The median income for a household in the city was $76,527, and the median income for a family was $94,597. Adult males had a median income of $50,021 versus $33,041 for adult females. The per capita income for the city was $40,183. About 5.1% of families and 7.8% of the population were below the poverty line, including 11.2% of those under age 18 and 4.4% of those age 65 or over.

Arts and culture

Special events

Many of the events at Huntington Beach are focused around the beach during the summer. The U.S. Open of Surfing is featured on the south side of the pier. Huntington Beach is a stop on the AVP beach volleyball tour. A biathlon (swim/run) hosted by the Bolsa Chica & Huntington State Beach Lifeguards takes place in July, early at dawn. The race begins at the Santa Ana River Jetties and ends at Warner Avenue, Bolsa Chica State Beach. Huntington Beach Junior Lifeguard day camps are held which teaches pre-adolescents and adolescents ocean swimming, running, and first-aid medical knowledge.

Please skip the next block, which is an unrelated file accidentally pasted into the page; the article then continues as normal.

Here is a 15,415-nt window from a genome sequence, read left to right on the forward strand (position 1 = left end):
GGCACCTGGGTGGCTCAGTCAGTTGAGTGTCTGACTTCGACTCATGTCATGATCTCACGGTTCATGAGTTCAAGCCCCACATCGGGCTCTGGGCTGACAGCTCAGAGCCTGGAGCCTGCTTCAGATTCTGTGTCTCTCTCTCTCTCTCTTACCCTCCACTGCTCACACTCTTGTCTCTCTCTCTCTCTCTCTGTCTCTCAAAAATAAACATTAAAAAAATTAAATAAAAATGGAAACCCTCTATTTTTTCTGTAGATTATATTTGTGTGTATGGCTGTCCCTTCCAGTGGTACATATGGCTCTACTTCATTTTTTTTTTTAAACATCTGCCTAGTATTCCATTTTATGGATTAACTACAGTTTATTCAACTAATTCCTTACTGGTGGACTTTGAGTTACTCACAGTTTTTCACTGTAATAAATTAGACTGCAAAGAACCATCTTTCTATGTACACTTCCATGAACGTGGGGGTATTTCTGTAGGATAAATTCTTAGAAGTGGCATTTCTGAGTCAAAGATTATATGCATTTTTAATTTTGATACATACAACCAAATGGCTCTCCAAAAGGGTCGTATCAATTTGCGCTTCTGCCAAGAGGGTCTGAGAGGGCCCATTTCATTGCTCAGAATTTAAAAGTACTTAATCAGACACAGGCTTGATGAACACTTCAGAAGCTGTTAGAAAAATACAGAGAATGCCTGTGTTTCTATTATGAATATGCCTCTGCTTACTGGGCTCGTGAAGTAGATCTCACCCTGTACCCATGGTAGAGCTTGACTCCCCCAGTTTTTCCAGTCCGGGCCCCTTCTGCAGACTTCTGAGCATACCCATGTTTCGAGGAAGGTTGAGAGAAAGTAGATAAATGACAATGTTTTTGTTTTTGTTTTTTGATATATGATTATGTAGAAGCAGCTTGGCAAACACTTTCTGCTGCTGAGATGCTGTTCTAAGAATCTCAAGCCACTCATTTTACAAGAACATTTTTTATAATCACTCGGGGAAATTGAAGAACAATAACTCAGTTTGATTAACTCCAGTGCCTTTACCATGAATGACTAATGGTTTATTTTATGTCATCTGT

In addition to the beach-focused events, the Fourth of July parade has been held since 1904. The SoCal Independent Film Festival takes place every September.

The inaugural Breitling Huntington Beach Airshow, featuring the Breitling Jet Team and the United States Air Force Thunderbirds, was held October 21–23, 2016.

During the winter, the annual Cruise of Lights Boat Tour is held in the Huntington Harbour neighborhood. This is a parade of colorful lighted boats as well as boat tours to view the decorated homes. In February of each year since 1996, the Surf City USA marathon is held with over 20,000 runners. The annual Kite Festival is held just north of the pier in late February.

Huntington Beach hosts car shows such as the Beachcruiser Meet and a Concours d'Elegance. The Beachcruiser Meet is held in March, attracting over 250 classic cars displayed along Main Street and the Pier parking lot. A Concours d'Elegance is held at Central Park in June and benefits the public library. An informal "Donut Derelicts" car show occurs every Saturday morning at the intersection of Adams and Magnolia Street.